Can something invisible pollute? Let’s talk about Bitcoins

Since last month, the artist Beeple sold his work “Everydays: The First 5000 Days” for 69 million dollars at Christie’s auction house, the business of NFTs and cryptocurrencies are on everyone’s lips. There is nothing strange about a painter selling his paintings, but what do you say if that painting is a digital file that everyone can see? Welcome to the NFT world.

Non Fungible Tokens are unique intangible assets that cannot be traded but can be collected or auctioned. To understand it more easily, imagine that your favorite singer comes out with a new single. A single person through an auction will be able to buy the original .mp3 file of the song, therefore obtaining a certificate that proves it. Even so, that song will be public, and the musical rights will remain with the singer.

NFTs are being used to collect or sell art and can be compared to the cryptocurrency Bitcoin. It is a digital element that is worth money, but we cannot touch it.

Though what concerns us today is understanding that these cryptocurrencies pollute. Much more than it seems.

Being a digital element, it does not seem to be polluting. It is not a physical currency, so it does not need paper or ink, and therefore the forests are not harmed. Ok…

But, according to Digiconomist ( the portal of technological analysis in digital currencies), it is estimated that the annual electricity expenditure on bitcoin mining (as the production of the cryptocurrency is called) exceeds the consumption of countries such as Denmark, Bulgaria, and Belarus. It also represents more than 25% of the energy consumption of the Netherlands, 15% from Australia, or 10% from the UK.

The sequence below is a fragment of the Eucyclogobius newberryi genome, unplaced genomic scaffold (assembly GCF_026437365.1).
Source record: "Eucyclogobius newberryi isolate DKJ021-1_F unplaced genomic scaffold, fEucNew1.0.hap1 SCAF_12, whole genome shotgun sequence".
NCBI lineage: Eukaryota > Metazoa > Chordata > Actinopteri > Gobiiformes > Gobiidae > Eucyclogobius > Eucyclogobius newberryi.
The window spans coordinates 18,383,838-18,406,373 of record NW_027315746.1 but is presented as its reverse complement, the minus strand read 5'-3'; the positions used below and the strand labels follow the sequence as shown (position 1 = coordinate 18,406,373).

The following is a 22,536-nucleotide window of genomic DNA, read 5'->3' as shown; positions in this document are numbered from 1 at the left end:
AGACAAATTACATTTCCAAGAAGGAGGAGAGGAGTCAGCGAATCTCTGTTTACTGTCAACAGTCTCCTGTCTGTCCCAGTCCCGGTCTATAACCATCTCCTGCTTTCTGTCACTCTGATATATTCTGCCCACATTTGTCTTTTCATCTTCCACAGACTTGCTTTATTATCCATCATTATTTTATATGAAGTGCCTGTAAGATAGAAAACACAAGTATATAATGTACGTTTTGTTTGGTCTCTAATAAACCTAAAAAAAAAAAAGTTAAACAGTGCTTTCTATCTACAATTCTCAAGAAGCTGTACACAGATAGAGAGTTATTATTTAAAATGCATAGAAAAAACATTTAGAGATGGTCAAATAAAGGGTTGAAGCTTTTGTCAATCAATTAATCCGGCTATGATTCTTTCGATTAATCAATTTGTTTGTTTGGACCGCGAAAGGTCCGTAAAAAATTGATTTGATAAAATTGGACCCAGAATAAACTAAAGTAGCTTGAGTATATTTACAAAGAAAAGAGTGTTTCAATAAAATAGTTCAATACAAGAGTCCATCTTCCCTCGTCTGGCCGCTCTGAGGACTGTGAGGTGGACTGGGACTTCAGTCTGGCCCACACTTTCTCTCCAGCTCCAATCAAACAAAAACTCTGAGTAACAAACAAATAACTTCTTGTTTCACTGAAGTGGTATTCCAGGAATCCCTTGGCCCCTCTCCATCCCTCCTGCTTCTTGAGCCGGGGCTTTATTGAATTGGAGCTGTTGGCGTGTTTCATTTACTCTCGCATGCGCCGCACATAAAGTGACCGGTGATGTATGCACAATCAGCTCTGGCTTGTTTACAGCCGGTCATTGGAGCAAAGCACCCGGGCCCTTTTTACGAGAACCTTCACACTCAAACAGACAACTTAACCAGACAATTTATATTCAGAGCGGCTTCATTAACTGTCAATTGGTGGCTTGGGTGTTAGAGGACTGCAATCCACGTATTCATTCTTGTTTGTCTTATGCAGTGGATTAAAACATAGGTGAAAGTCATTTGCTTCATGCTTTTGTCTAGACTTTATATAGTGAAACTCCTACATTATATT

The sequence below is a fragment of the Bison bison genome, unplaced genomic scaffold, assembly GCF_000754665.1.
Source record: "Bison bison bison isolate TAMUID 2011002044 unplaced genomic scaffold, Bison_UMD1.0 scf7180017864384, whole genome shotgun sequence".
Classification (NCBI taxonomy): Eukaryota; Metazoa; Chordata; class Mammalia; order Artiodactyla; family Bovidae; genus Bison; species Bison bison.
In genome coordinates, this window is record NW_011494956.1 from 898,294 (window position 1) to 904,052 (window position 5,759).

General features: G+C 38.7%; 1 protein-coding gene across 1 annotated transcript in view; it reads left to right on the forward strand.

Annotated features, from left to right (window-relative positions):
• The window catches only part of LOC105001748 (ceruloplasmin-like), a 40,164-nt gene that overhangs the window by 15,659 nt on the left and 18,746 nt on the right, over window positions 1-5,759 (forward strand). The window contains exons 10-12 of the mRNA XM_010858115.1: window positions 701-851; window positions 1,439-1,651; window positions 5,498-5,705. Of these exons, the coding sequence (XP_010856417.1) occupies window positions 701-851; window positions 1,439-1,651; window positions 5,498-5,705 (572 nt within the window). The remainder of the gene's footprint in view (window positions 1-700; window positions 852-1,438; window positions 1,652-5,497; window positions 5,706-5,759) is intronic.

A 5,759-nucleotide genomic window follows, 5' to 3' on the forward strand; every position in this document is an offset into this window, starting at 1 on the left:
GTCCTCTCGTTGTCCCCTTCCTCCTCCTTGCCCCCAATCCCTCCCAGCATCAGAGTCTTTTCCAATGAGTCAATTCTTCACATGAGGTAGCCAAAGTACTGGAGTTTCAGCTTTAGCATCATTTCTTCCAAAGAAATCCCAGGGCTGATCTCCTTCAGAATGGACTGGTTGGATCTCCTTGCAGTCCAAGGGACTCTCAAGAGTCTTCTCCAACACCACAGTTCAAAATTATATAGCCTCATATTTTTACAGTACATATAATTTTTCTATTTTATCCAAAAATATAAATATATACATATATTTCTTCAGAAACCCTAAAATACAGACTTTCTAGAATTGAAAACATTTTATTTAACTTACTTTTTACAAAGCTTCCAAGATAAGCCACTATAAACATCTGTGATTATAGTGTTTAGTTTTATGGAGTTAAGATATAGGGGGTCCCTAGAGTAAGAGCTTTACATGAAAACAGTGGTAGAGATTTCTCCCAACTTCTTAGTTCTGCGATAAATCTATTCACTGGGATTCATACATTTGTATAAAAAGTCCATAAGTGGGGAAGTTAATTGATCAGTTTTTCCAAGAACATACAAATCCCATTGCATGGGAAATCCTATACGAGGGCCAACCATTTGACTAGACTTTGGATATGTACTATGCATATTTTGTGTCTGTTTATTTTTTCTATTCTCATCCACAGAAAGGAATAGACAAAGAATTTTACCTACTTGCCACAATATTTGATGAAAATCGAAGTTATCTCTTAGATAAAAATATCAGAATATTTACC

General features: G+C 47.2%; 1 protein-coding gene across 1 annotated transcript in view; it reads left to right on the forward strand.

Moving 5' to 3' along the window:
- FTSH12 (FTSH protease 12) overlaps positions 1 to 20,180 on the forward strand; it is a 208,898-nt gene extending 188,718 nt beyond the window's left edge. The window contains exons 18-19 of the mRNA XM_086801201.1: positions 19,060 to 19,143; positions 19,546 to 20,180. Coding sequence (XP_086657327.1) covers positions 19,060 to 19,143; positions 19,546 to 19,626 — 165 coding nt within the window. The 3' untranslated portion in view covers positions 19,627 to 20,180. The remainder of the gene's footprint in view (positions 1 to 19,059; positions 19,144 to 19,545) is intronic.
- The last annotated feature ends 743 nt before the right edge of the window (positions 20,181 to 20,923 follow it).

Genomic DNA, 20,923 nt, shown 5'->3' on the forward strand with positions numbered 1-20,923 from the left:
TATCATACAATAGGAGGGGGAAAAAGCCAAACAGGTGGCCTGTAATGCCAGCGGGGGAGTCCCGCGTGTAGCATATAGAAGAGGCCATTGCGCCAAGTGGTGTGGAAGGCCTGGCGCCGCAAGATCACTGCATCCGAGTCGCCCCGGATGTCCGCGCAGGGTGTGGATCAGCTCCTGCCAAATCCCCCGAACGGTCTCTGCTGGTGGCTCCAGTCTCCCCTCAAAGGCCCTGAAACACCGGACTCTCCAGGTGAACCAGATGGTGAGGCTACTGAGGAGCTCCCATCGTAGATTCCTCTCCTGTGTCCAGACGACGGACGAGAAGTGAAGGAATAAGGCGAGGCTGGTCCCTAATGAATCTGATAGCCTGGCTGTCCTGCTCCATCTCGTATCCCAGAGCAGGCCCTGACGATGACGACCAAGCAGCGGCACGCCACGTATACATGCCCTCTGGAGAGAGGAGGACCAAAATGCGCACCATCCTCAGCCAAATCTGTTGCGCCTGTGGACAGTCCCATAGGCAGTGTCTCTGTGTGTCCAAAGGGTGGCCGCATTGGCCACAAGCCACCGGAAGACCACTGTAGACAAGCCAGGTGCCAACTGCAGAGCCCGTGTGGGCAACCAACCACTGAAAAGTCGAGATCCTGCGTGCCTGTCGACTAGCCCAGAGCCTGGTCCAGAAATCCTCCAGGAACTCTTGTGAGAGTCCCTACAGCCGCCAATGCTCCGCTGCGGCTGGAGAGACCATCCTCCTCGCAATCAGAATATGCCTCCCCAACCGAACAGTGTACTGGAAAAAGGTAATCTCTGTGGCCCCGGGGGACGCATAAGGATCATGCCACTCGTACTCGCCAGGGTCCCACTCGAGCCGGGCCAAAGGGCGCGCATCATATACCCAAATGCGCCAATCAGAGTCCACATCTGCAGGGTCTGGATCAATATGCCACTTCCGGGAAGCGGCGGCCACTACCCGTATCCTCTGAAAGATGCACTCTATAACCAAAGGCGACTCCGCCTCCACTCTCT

For bitcoin mining, powerful computers with specific software are needed to create a block of cryptocurrencies (blockchain) that use a very high amount of energy. This very same energy is produced through fossil fuels such as coal, oil, and gas.

Still, if you have to compare, according to data from a Cambridge University study, Bitcoin produces 506.33 kgCO2, while Ethereum (NFT’s production chain) produces 35.94 kgCO2.

According to the Cambridge estimate, 70% of mining farms are located in China. Another 6% are in Russia, with Kazakhstan and Malaysia adding another 4% each. It is impossible to know what kind of equipment is used in those facilities or how “energy efficient” they are. “Little data is available on the exact market share of mining hardware, and miners often reconnect old, less efficient machines when rewards for blocks rise in value,” the university explains.

The amount of renewable energy they use is also anyone’s guess. Cambridge’s latest estimate, from 2018, is that it is around 20%. Another somewhat more recent study places it above 70%. The problem with this latest report is that it is funded by CoinShare, an asset management firm specializing in cryptocurrencies. Its interest in the sector – the crypto assets they manage exceed $ 5 billion – and has caused several sources to question its credibility.

We know the future is eminently digital, but bear in mind that not seeing something does not mean it does not contaminate. More extensive environmental awareness and more technology are possible, but we need to find the point where both can coexist.



Cambridge University